Really smart cruise control we already have, and we could probably do automated driving within closed courses. So that might be fine for intra-city livery services, but at that point what you have is basically a taxi cab system not a personal vehicle. And it's not any different from regular taxi cabs. Maybe it's cheaper without the labor rate of the diver, but I'm not convinced--once you factor in the cleaning and maintenance costs, compliance regulations, security updates, bug-fixes, and various patent-related markups--that it will actually bring the costs down that much lower than regular taxis.

                I still maintain that door-to-door pick up and drop off service is an impractical fantasy and people should spend a lot more time walking if they are able.

                2 votes
                1. [2]
                  Comment deleted by author
                  Link Parent
                  1. NaraVara
                    Link Parent
                    That's not permanent though. You can rezone and do infill development to improve density and walkability, and that starts with a backbone of a decent, traditional transit system.

                    Once you leave the East Coast the urban sprawl makes walking unfeasible.

                    That's not permanent though. You can rezone and do infill development to improve density and walkability, and that starts with a backbone of a decent, traditional transit system.

                    3 votes
  2. rosco
    Link
    Does anyone else find the framing of this article odd? This feels like a "sympathy for the devil" piece. It is incredibly sympathetic to the VCs underwriting the subversion of our functional...

    Does anyone else find the framing of this article odd? This feels like a "sympathy for the devil" piece. It is incredibly sympathetic to the VCs underwriting the subversion of our functional systems and lobs the blame squarely at millennials. It's the classic trope of blame the consumer. The reason these companies are able to exist in the first place is because millennials face unstable employment, stagnant wages, and astronomical increases in the costs of necessities (housing, food, healthcare). Is it surprising that a generation that has had to subsidize their income by joining the gig economy is looking for ways to save on their bills? Let's take a moment to recognize that while many affluent city dwellers have benefitted from this system (and in many cases it's the same folks who work the backend of those apps), millennials writ large have paid the price. Who is delivering your Doordash meal. Who is driving your Uber. Who is walking your dog on Wag. VCs are capitalizing on the volatility and misery created by the 08 recession and trying to propagate a system that extends it. The article also misses the part where in most instances, owners are not actually making boatloads off of these apps (a la the story where the owner ordered his own pizzas), they are being ruined by them. It's called creating a captive market and it is what Getty and Rockefeller did in the early 20th century. It is the reason we our federal government has monopoly busting powers. This leads me to the question: Why is this article blaming the consumer and not those creating this precarious system. Talk about a love letter to the seedy underbelly of the Bay Area that is VCs.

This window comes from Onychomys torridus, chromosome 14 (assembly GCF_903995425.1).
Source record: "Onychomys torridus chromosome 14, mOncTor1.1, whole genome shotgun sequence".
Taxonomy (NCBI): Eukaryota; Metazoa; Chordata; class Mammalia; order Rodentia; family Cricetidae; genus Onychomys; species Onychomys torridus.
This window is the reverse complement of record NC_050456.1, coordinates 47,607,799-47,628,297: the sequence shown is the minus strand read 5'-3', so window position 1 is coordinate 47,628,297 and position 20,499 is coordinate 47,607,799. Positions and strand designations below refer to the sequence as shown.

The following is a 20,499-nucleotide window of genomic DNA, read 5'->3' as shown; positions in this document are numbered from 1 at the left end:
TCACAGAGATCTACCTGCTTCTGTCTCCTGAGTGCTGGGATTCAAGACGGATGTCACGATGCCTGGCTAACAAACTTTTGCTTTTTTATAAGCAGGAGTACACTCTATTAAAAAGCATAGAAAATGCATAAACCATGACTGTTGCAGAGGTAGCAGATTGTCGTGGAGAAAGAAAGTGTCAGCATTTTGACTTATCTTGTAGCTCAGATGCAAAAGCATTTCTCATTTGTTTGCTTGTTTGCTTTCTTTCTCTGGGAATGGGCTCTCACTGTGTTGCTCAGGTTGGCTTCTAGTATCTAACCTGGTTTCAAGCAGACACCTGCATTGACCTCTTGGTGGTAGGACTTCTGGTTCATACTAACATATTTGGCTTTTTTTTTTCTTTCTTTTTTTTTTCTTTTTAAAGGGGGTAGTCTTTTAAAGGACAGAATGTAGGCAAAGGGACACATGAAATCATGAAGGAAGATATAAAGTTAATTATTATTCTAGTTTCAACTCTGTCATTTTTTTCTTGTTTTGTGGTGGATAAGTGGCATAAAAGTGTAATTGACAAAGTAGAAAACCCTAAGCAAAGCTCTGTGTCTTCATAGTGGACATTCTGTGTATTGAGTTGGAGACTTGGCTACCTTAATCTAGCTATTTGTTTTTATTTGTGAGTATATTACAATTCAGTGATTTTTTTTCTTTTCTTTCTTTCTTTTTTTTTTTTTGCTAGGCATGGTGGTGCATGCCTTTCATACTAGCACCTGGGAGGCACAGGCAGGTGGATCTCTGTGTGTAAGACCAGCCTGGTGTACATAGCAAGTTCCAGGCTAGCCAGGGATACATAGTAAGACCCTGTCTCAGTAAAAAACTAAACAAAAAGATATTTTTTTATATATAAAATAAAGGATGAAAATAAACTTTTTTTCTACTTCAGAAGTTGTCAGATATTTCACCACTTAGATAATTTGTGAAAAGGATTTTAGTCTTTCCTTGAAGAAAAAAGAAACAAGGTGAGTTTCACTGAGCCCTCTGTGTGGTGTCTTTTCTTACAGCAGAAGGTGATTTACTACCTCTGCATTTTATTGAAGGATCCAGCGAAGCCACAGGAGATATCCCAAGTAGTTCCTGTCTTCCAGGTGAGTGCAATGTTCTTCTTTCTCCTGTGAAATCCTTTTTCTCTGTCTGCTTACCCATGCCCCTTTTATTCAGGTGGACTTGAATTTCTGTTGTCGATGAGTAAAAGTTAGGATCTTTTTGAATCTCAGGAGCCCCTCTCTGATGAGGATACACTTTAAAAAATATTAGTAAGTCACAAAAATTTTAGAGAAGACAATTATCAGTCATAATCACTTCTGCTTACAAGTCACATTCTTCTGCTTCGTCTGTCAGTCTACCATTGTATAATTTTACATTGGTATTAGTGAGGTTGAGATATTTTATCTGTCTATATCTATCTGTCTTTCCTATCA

2/10 would not empathize with again.

    13 votes
  3. [3]
    dubteedub
    Link
    I think this article raises some interesting questions regarding what it calls as investor-subsidized businesses and how that golden era may be coming to an end. I certainly enjoyed the amazing...

    I think this article raises some interesting questions regarding what it calls as investor-subsidized businesses and how that golden era may be coming to an end. I certainly enjoyed the amazing value of unlimited movies for $10 a month from Moviepass before it went under. I also remember the difficult times before uber of trying to get a late night taxi ride home and waiting up to an hour for a cab that may not even come.